How to Determine Your Budget for a New Home
When you're ready to buy a home and find a place to new long-term, the budget that you can afford is one of the most important parts of the process. You'll need to calculate the amount of house that you can purchase to ensure that you can continue to make your mortgage payments on time. Here are a few important steps to take to determine your overall budget when you're ready to relocate.
Calculate Your Household Income
Calculate all of your household income, which can include bonuses that you receive and your gross monthly income. Multiply your household income by two or three to get an idea of what your price range is before you begin to search the real estate market for your next home. You can also factor in alimony that you receive and money from investments or dividends.
Factor in Your Debt
Your debt will influence how much you can afford when you purchase a home because you'll need to repay the outstanding balances on student debt, auto loans, and credit cards. Lenders will calculate your debt-to-income ratio, which is the percentage of your monthly income that is paid towards your debt. Debt also includes existing mortgage payments on other properties that you own and child support payments.
Evaluate Your Credit Score
Your credit score will influence how much lenders will trust you when you apply for a home loan. The credit score is a reflection of how well you've repaid your debt in past years and if you've had any late payments. You can improve your credit score by paying off balances, paying more than the minimum amount each month, and avoid using your credit card for everyday purchases. Contact a credit bureau to have any errors removed if you notice there are mistakes on the report.
Lenders typically approve loans for applicants who have a credit score of at least 740. Borrowers with higher credit scores can lock in lower interest rates with their loans, which can save thousands of dollars over the years and increase the amount of home that you can afford. Check out the current mortgage rates and look around for the lowest rate through a local bank or financial institution.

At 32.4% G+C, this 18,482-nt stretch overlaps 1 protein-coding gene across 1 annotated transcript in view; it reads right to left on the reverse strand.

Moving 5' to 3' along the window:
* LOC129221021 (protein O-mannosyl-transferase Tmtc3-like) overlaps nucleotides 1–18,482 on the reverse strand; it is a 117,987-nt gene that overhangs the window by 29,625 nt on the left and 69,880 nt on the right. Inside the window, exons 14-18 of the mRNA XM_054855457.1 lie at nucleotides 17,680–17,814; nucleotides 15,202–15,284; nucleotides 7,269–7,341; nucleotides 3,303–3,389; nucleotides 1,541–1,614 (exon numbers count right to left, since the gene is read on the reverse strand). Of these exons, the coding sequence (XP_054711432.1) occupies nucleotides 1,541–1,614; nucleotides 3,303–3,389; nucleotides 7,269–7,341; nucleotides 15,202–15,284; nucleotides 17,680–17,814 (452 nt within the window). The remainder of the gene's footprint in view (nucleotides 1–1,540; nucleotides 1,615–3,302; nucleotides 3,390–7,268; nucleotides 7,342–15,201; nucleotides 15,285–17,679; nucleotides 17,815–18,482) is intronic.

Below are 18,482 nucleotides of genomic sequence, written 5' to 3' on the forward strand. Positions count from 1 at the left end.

Save for a Down Payment
The more money that you save for a down payment on your next home, the less your mortgage payment will be each month. You can also reduce your interest rate with a larger down payment. Although 20 percent down is ideal when applying for a mortgage, lenders are more flexible with the amount of your down payment depending on the type of loan that you apply for when purchasing a home.
Many lenders also want to see that you have additional money saved in the bank, which can prevent you from getting behind on your monthly payments in the future if you suffer from a job loss.
Consider Extra Expenses
Buying a home will come with extra expenses that can add up each month and should be factored into your budget when determining what you can afford. You may have a larger budget but a long list of expenses that can cause you to become financially strained. You may discover that you need to pay for homeowners' association fees when researching the local area information, which cover the cost of upkeep in the neighborhood. The cost of utilities may also be higher than you're used to paying for depending on the size of the property. Additional costs include landscaping, repairs, homeowner's insurance, property taxes, and upgrades that you may need. You'll also need to factor in the cost of new furniture that you may need for certain rooms of the home.